There are some theories regarding prevention, but because there is no true understanding of what causes this, none of these theories are proven.  Some suggest a gastropexy, and a dog who received surgery for GDV may get a gastropexy performed during the procedure.  This is a procedure where the stomach is sutured to the abdominal wall to prevent the volvulus.  Some vets may recommend this procedure during the spay/neuter of a deep chested dog, some may tell you they think it is an ineffective idea; I've heard vets have varying opinions on gastropexy.  Another theory, is that our dogs become at risk by eating large amounts of food too fast, and/or then going out to play right afterward.  If this theory is correct, then we need to install methods of slowing our ravenous eaters down, such as bowls they sell which have elevated portions to make eating more of a challenge.  Someone even suggested to me once that you put a very large rock (too large for them to ever swallow) in the center of their food bowl to produce the same "slow down" effect.  Dog dishes that are elevated can help the movement of food through the body and theoretically prevent GDV.  Elevated bowls are good anyway.. especially for animals who have to constantly bend over.  Arthritic or dogs with back problems benefit from not having to constantly stress those body parts.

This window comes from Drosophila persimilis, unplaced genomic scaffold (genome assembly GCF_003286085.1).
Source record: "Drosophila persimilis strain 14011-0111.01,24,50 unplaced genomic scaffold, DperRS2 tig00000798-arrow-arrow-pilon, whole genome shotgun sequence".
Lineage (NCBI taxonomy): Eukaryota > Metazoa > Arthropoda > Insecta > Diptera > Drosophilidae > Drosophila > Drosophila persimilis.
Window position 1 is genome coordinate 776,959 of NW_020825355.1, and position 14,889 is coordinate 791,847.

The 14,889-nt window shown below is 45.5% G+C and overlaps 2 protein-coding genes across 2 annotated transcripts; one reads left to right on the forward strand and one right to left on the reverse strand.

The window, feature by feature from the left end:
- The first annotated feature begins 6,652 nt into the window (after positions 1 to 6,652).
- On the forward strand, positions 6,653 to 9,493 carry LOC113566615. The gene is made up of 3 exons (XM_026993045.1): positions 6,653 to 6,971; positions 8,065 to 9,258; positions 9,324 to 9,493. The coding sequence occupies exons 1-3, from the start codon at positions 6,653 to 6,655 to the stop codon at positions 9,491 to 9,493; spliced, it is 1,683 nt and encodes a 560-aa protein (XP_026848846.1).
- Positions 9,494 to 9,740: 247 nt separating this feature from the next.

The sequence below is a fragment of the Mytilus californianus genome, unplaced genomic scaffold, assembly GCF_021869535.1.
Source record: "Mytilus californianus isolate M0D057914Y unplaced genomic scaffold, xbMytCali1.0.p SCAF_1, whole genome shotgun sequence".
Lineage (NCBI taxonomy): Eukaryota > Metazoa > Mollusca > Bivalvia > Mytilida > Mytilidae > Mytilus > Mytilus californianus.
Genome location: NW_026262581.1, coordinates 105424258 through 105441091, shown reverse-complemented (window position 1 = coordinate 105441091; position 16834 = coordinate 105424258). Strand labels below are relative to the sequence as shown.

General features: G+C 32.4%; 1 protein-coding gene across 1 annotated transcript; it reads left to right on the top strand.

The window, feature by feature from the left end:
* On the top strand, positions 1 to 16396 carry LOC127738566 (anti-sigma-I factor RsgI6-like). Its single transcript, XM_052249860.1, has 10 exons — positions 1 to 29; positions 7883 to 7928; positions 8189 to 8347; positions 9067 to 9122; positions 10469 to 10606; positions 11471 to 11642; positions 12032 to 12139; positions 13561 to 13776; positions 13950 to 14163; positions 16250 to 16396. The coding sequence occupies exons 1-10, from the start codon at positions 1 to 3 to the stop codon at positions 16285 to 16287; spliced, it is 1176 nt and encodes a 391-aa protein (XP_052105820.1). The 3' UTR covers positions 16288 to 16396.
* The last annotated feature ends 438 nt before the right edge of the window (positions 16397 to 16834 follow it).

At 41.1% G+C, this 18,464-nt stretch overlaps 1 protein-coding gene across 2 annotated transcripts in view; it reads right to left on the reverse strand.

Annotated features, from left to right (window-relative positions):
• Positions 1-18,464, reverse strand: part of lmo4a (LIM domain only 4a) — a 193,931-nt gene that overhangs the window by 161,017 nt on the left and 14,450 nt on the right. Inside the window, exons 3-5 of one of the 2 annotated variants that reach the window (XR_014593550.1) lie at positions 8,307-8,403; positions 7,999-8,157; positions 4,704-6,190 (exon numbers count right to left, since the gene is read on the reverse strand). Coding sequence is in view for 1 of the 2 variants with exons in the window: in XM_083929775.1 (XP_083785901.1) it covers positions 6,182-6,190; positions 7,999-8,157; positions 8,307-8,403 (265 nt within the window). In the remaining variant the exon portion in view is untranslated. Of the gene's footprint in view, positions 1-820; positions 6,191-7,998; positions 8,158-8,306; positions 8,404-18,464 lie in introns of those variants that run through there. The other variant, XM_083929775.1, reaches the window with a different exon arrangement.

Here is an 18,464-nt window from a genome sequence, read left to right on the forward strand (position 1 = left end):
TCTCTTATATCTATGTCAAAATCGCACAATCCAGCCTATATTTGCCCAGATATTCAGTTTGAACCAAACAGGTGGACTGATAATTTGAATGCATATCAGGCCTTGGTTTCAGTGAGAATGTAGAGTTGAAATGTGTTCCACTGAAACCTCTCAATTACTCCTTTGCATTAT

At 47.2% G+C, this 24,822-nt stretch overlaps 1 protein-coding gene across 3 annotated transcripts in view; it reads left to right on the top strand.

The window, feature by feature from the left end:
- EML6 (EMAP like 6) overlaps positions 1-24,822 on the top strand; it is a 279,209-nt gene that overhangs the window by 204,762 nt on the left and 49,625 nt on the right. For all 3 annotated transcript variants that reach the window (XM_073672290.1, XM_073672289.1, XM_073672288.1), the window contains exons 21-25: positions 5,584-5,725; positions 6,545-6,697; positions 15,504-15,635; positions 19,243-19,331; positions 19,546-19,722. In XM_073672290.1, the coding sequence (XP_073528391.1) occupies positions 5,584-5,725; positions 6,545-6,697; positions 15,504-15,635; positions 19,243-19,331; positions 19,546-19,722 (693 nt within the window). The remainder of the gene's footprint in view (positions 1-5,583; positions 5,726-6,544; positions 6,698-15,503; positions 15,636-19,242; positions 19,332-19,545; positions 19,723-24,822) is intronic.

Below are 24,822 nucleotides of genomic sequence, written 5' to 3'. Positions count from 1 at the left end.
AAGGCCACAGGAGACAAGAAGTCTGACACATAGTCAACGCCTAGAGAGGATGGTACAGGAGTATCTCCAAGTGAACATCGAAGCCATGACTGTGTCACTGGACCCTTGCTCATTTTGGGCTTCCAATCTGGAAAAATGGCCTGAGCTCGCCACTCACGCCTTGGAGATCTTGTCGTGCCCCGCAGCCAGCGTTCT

Distinguishing between bloat and GDV isn't the job of the owner, and any thought that your dog may be suffering GDV is an extreme emergency and need immediate veterinary care.  If your dog is suffering from GDV, there is no cure except for surgery.  If you own a deep-chested dog, speak to your vet proactively about how you can prevent this condition.  There is a lot of information on the internet, and nothing ever trumps the advice of your veterinarian.